The 2009 Honda Pilot antiquates the previous generation in every way. The suspension is firm, but not bouncy, making the ride stable with minimal body roll considering its SUV stature. The steering is precise and well-isolated when going over bumpy roads at almost any speed. In-cabin noise is also greatly reduced from the previous generation and is noticeably quieter than that of the Toyota Highlander and Ford Explorer. Another big difference between the Pilot and it competitors is its responsive engine. Although the Highlander moves along just as quickly when it comes to getting onto a freeway or traversing rocky terrain, the Pilot seems to accelerate more quickly than its American competitors and their respective V8 offerings.

Favorite Features

Rearview Mirror Camera Display
Available on the EX-L trim, this 2.5-inch LCD display – conveniently located in the rearview mirror – shows you what's behind the vehicle while in reverse.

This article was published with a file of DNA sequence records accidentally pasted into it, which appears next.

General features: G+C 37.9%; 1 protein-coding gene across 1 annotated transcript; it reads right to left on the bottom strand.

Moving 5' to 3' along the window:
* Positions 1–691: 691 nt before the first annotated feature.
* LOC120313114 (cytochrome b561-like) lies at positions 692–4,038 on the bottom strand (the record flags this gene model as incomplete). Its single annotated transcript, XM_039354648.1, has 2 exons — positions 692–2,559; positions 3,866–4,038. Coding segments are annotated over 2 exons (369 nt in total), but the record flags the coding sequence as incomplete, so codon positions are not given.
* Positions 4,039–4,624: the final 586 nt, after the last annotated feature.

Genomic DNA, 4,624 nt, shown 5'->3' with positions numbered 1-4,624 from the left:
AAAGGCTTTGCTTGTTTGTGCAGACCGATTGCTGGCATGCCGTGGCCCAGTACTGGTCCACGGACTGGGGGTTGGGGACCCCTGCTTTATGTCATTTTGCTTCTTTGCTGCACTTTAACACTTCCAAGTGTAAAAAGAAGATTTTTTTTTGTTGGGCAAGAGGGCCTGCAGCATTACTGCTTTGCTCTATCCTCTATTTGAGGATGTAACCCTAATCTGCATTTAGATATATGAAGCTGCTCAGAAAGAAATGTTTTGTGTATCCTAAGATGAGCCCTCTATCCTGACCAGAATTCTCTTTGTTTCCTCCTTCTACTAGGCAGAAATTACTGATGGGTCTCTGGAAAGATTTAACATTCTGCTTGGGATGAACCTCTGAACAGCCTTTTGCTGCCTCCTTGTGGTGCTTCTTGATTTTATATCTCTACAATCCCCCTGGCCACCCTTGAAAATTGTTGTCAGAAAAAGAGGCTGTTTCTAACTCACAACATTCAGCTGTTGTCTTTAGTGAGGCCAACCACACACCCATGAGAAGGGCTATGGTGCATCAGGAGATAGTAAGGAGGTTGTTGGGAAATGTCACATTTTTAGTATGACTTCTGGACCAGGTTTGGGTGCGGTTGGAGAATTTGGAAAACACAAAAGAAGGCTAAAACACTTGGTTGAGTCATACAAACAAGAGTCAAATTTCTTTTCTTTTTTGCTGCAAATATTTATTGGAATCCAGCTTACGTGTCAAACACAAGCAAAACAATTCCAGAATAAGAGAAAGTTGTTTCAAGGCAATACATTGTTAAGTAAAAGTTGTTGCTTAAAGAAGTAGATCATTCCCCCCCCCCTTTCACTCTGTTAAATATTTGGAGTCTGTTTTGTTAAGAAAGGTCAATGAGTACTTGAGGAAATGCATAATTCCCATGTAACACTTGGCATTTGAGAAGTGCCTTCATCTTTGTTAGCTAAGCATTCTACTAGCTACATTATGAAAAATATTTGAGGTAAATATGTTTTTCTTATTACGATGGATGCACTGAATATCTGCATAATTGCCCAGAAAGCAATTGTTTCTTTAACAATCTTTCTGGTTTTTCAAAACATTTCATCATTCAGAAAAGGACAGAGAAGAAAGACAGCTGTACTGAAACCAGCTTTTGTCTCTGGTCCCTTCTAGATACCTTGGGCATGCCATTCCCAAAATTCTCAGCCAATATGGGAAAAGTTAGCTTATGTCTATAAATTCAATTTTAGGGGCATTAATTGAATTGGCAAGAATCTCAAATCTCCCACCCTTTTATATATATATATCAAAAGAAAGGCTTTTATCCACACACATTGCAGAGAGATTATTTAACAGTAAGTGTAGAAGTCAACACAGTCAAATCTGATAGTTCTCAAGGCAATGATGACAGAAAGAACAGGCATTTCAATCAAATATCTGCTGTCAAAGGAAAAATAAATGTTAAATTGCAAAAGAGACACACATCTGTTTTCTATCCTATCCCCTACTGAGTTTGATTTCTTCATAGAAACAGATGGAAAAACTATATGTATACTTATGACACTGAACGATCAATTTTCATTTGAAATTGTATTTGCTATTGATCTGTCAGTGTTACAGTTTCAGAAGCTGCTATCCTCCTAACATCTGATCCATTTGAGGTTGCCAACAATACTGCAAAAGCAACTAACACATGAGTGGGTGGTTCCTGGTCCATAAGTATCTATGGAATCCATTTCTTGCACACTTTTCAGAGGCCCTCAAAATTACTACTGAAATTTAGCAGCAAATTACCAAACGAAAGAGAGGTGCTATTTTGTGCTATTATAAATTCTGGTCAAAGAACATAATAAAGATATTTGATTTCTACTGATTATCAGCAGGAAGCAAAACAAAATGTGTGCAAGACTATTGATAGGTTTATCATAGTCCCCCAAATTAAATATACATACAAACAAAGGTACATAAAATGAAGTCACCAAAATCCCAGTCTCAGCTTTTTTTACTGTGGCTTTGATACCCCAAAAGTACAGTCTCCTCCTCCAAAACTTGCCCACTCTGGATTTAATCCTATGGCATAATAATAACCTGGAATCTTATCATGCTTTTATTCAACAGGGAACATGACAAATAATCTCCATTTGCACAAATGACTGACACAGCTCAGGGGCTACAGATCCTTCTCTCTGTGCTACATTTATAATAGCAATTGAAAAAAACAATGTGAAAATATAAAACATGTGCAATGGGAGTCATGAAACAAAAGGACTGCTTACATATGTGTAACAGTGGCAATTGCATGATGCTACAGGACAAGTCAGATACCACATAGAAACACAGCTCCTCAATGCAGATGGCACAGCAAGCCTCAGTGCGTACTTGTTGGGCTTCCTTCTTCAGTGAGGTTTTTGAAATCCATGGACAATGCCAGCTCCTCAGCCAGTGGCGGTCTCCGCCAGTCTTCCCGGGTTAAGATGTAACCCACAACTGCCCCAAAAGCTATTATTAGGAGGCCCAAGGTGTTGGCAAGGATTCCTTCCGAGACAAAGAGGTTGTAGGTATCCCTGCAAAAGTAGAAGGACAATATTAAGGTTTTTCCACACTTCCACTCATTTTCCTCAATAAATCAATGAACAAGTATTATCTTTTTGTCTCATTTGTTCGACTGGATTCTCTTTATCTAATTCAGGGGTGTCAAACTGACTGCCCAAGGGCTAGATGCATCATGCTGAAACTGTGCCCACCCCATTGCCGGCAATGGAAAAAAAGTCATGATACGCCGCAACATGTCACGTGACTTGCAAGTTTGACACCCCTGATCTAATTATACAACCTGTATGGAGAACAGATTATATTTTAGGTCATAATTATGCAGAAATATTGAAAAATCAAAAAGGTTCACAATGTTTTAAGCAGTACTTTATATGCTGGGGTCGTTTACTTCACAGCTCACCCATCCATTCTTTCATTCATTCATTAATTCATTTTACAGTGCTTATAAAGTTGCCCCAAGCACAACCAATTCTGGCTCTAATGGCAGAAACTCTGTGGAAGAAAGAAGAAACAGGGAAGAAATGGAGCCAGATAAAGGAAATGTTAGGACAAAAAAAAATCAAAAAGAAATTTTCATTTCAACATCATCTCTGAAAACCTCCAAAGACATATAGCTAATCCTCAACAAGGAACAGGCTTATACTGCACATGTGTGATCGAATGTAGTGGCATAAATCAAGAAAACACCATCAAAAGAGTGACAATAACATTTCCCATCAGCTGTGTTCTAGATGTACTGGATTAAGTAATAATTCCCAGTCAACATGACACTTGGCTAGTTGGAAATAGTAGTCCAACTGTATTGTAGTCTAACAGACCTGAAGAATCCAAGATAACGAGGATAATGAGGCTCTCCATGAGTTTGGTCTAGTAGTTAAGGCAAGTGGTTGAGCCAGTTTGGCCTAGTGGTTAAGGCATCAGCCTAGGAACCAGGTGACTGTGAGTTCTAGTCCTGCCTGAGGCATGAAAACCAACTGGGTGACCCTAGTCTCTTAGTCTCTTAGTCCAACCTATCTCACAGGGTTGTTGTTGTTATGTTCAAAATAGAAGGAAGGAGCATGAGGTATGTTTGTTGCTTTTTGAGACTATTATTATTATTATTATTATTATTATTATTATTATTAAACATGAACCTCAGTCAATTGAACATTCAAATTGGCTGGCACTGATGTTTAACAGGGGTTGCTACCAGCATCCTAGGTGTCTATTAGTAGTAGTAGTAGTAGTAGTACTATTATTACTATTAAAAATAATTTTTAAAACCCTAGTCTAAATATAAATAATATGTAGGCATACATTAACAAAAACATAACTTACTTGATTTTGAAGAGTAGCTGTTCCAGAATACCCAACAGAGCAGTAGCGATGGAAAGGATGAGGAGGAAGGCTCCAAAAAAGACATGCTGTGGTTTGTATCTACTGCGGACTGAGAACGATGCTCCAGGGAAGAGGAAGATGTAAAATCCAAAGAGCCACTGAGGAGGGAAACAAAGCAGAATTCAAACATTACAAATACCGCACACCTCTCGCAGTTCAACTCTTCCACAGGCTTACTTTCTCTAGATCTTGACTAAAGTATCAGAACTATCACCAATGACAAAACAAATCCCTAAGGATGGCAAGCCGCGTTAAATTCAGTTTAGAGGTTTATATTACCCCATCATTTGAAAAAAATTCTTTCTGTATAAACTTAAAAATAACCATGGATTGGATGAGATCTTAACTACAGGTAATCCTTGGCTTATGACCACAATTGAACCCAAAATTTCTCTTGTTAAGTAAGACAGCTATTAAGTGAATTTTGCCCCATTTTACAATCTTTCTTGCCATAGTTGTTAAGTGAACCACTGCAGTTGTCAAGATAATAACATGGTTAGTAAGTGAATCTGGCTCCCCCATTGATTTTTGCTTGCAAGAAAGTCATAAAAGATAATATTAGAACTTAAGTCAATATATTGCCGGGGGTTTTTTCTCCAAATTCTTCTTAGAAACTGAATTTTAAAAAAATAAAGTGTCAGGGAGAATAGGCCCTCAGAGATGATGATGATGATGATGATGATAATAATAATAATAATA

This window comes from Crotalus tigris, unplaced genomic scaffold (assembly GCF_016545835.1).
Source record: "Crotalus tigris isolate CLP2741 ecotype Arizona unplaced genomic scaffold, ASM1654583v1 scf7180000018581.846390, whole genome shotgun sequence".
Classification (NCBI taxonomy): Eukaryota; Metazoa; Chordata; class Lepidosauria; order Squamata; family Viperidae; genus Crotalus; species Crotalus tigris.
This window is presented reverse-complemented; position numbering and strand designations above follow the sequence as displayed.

Second Row Seating
A little bigger than in the previous generation, the 2009 Honda Pilot's second row offers more room for passengers and also provides LATCH systems for three child seats.

Vehicle Details Interior   photo

The 2009 Honda Pilot's interior is a large step up from the previous generation. Ergonomics and simplicity are the key themes, as the radio and climate controls are easier to reach and the column shifter has been replaced with an instrument-panel mounted one. Passenger legroom was increased in all three rows, adding an inch to the second row and almost two inches to the third. Cargo space is still abundant thanks to multiple storage spaces and an under-floor storage in the trunk area. And, for the occasional wider load, the vehicle is broad enough to accommodate four-foot wide items when the seats are folded flat.

Exterior

The 2009 Honda Pilot has a rugged, boxy SUV look that gives no hint of its car-like driving dynamics. Body changes from the previous generation include a longer wheelbase, the use of Honda's high-strength Advanced Compatibility Engineering (ACE) body structure in the front to absorb energy and mitigate frontal impacts, a standard integrated tow hitch and a lift-up glass hatch on the tailgate. Aesthetically, the new front fascia stands out, especially the six-sided grille, and the larger 17-inch wheels fill out the wheel wells in style.